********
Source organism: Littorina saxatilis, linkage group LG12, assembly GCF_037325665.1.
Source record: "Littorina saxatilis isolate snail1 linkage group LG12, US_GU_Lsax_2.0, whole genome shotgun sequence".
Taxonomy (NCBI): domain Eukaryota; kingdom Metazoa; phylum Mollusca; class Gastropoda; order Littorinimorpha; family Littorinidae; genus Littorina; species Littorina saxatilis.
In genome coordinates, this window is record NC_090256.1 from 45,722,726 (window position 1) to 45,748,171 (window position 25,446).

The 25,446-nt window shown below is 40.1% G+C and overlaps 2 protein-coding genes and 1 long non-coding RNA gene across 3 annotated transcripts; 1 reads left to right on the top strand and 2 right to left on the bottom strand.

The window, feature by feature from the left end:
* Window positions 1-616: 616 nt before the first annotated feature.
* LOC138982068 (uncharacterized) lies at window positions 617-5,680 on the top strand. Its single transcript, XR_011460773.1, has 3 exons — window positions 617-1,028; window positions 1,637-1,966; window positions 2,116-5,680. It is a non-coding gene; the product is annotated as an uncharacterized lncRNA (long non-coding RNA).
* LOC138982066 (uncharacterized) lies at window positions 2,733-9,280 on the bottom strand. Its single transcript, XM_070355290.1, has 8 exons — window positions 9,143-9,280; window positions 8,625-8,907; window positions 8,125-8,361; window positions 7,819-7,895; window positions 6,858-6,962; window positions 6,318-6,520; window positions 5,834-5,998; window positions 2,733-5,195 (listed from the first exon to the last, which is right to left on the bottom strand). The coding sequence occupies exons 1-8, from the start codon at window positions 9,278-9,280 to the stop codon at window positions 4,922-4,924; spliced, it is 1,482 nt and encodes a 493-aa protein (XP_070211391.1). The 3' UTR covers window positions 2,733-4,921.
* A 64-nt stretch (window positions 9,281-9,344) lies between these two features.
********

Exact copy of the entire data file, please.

Source organism: Littorina saxatilis, linkage group LG12, assembly GCF_037325665.1.
Source record: "Littorina saxatilis isolate snail1 linkage group LG12, US_GU_Lsax_2.0, whole genome shotgun sequence".
Taxonomy (NCBI): domain Eukaryota; kingdom Metazoa; phylum Mollusca; class Gastropoda; order Littorinimorpha; family Littorinidae; genus Littorina; species Littorina saxatilis.
In genome coordinates, this window is record NC_090256.1 from 45,722,726 (window position 1) to 45,748,171 (window position 25,446).

The 25,446-nt window shown below is 40.1% G+C and overlaps 2 protein-coding genes and 1 long non-coding RNA gene across 3 annotated transcripts; 1 reads left to right on the top strand and 2 right to left on the bottom strand.

The window, feature by feature from the left end:
* Window positions 1-616: 616 nt before the first annotated feature.
* LOC138982068 (uncharacterized) lies at window positions 617-5,680 on the top strand. Its single transcript, XR_011460773.1, has 3 exons — window positions 617-1,028; window positions 1,637-1,966; window positions 2,116-5,680. It is a non-coding gene; the product is annotated as an uncharacterized lncRNA (long non-coding RNA).
* LOC138982066 (uncharacterized) lies at window positions 2,733-9,280 on the bottom strand. Its single transcript, XM_070355290.1, has 8 exons — window positions 9,143-9,280; window positions 8,625-8,907; window positions 8,125-8,361; window positions 7,819-7,895; window positions 6,858-6,962; window positions 6,318-6,520; window positions 5,834-5,998; window positions 2,733-5,195 (listed from the first exon to the last, which is right to left on the bottom strand). The coding sequence occupies exons 1-8, from the start codon at window positions 9,278-9,280 to the stop codon at window positions 4,922-4,924; spliced, it is 1,482 nt and encodes a 493-aa protein (XP_070211391.1). The 3' UTR covers window positions 2,733-4,921.
* A 64-nt stretch (window positions 9,281-9,344) lies between these two features.